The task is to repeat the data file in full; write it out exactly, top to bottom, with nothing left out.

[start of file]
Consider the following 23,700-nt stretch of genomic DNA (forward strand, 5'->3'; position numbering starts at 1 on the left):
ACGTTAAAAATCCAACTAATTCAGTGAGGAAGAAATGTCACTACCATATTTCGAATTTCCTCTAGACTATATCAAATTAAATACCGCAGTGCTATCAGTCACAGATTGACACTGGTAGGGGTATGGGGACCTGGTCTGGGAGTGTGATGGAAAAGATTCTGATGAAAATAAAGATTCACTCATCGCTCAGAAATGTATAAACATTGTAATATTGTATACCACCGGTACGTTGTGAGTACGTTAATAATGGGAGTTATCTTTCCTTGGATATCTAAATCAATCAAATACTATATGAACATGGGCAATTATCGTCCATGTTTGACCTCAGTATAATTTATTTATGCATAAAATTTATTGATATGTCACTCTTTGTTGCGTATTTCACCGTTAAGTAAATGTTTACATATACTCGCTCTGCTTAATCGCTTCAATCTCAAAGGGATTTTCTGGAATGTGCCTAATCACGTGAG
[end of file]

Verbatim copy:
Consider the following 23,700-nt stretch of genomic DNA (forward strand, 5'->3'; position numbering starts at 1 on the left):
ACGTTAAAAATCCAACTAATTCAGTGAGGAAGAAATGTCACTACCATATTTCGAATTTCCTCTAGACTATATCAAATTAAATACCGCAGTGCTATCAGTCACAGATTGACACTGGTAGGGGTATGGGGACCTGGTCTGGGAGTGTGATGGAAAAGATTCTGATGAAAATAAAGATTCACTCATCGCTCAGAAATGTATAAACATTGTAATATTGTATACCACCGGTACGTTGTGAGTACGTTAATAATGGGAGTTATCTTTCCTTGGATATCTAAATCAATCAAATACTATATGAACATGGGCAATTATCGTCCATGTTTGACCTCAGTATAATTTATTTATGCATAAAATTTATTGATATGTCACTCTTTGTTGCGTATTTCACCGTTAAGTAAATGTTTACATATACTCGCTCTGCTTAATCGCTTCAATCTCAAAGGGATTTTCTGGAATGTGCCTAATCACGTGAG